Here are the quick movie reviews for “Private Life”, “The Other Side of the Wind”, and “Madeline’s Madeline”.
“Private Life” is a painfully personal tale that gives us the much overdue return of writer-director, Tamara Jenkins. Jenkins brings a cozy bedside manner to the film’s Autumn New York City setting. Jenkins shapes this film with sharp dry comedy, while as well having a strong dramatic core that’s unabashedly raw with it’s emotions. This film as well brings three of the finest performances of the year so far in the ones given by Kathryn Hahn, Paul Giamatti, and Kayli Carter. But the undeniable standout is Hahn who gives a performance that is both vivid and exquisitely subtle, as her character continues to long to be a mother. In the end this is a film that settles deeply into your soul as you find yourself cheering for our two lead characters as you ride their roller coaster of emotional momentum until it crushes you and you catch yourself asking them to take it easier on themselves. Though if they did, it wouldn’t be really life and it really wouldn’t be art either. Which is the beauty of film, that it’s oh-so completely both.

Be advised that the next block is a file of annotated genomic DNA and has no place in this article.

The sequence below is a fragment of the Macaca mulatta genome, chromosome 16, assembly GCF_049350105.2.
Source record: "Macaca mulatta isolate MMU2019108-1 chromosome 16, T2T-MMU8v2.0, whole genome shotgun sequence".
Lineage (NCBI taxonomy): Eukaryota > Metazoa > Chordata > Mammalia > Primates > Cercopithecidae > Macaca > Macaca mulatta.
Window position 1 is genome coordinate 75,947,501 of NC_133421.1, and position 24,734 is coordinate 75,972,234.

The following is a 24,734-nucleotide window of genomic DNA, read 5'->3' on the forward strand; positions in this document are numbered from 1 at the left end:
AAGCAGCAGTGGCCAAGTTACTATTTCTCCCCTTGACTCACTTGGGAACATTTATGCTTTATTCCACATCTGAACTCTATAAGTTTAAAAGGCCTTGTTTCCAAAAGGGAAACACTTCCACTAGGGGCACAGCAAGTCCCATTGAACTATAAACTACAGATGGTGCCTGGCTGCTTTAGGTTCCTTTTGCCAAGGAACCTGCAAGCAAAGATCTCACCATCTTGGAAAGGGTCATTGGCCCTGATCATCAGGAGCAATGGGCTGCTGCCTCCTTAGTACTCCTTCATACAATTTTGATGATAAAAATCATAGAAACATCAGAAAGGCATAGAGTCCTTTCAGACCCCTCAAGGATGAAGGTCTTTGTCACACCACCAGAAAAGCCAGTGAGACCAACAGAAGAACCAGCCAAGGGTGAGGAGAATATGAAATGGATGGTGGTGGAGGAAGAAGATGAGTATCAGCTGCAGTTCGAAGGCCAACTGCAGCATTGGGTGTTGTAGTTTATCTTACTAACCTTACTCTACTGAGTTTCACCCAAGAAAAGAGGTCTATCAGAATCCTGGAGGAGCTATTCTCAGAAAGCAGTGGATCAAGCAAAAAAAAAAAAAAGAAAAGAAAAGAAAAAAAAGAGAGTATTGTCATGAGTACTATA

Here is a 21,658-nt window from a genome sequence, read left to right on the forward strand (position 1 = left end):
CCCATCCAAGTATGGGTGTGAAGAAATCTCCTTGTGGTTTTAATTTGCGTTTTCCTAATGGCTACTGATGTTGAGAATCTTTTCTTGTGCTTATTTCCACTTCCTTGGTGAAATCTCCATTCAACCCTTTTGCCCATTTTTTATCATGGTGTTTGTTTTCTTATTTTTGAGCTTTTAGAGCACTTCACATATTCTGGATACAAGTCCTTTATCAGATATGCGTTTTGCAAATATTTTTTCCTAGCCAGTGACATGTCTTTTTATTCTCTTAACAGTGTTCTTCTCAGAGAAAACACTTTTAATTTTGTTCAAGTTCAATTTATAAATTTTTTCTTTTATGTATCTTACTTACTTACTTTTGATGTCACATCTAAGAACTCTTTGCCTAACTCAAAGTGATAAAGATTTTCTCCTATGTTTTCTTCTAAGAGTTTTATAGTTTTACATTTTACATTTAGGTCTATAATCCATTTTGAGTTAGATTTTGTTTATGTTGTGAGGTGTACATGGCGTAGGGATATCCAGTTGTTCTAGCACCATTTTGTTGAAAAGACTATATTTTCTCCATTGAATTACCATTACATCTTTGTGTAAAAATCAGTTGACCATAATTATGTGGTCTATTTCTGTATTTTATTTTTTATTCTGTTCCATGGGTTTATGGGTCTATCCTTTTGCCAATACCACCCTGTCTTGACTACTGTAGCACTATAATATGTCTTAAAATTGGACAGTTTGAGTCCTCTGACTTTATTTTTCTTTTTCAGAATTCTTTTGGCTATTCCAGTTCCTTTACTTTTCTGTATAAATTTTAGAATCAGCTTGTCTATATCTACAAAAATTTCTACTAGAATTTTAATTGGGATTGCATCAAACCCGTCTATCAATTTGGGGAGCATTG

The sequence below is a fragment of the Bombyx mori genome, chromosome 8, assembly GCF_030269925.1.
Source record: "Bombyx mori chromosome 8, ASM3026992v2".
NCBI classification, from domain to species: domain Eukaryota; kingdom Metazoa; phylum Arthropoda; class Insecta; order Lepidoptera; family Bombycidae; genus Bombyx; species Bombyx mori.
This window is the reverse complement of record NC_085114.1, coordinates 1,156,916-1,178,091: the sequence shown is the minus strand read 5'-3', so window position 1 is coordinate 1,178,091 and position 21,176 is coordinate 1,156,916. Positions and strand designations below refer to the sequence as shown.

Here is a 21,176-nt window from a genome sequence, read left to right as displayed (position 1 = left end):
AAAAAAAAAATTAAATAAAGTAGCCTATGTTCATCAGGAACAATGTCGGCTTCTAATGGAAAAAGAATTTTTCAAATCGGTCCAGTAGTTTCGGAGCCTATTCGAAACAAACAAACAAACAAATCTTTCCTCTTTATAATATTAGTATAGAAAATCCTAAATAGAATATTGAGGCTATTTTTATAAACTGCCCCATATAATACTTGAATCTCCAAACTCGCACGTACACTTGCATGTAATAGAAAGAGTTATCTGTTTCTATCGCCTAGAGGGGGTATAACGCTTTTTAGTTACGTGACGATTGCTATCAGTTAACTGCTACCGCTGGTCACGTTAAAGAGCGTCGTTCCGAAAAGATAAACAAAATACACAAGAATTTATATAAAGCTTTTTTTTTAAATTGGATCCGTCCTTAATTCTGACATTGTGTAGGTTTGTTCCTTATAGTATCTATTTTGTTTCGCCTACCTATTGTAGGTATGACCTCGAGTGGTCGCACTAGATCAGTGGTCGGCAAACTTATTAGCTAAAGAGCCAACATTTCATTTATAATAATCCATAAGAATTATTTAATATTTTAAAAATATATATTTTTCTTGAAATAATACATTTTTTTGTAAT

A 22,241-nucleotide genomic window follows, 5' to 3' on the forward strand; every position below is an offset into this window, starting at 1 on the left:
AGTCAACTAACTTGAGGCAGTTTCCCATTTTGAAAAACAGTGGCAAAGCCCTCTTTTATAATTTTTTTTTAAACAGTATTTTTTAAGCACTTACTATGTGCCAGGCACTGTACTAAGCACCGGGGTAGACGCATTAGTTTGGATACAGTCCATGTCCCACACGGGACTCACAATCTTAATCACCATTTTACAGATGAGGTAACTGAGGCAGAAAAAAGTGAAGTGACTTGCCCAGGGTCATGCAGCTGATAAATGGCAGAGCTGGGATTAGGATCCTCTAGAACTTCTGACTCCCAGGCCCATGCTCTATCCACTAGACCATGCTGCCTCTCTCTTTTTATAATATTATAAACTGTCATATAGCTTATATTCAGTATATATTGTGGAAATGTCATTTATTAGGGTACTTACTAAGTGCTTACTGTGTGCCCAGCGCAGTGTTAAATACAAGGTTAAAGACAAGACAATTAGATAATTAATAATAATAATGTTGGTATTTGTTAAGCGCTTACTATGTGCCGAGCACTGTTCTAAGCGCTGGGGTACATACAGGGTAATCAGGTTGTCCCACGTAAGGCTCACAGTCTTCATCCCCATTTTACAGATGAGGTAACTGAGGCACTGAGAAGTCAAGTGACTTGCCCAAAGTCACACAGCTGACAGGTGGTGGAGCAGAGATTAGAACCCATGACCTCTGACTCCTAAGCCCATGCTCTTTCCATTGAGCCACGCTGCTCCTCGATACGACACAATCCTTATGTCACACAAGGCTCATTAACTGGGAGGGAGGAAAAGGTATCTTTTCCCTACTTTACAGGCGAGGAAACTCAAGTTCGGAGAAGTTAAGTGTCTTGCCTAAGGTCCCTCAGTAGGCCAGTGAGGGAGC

The Other Side of the Wind
A film which is one of extreme layers and a strong encapsulation of Orson Welles filmography, “The Other Side of the Wind” is an essential viewing for any Welles fan or just any fan of cinema. The film starts off as if you have jumped on an already moving treadmill, some people will fall and have a tough time catching up, while others will catch themselves and get there footing for one crazy ride. The opening of this film does play like a talk-on-the-town montage on speed, thanks to the film’s staccato editing that we see throughout. You’ll always wonder what ’70s audiences would have made of this neoclassical tragedy that is at times jarring and frenetic, with it’s grainy mock-cinéma-vérité footage and amorphous structure. But “The Other Side of the Wind” is ultimately about the implosion of an artist’s ego and intellect, while as well showing the way art hides as much as it reveals about its maker.
An off-kilter house-of-mirrors drama that is undeniably one of, if not the, most bold and experimental film I’ve seen so far this year, “Madeline’s Madeline” embraces it’s disorienting nature into one very unique experience. This film delivers a breakout performance that is much like this film, bold. And that performance comes from Helena Howard, who gives her feature film debut here. Howard brings a feral intensity and vulnerability, while also seemingly having a direct line to her emotions as she can switch on a dime. “Madeline’s Madeline” is a film about an assortment of things, from the escapism of the imagination to the exploitive relationship of an actor-director relationship and mental illness. But it’s director Josephine Decker’s fragmentary style that is engaging throughout and delivers a film that is very much a heady self-examination.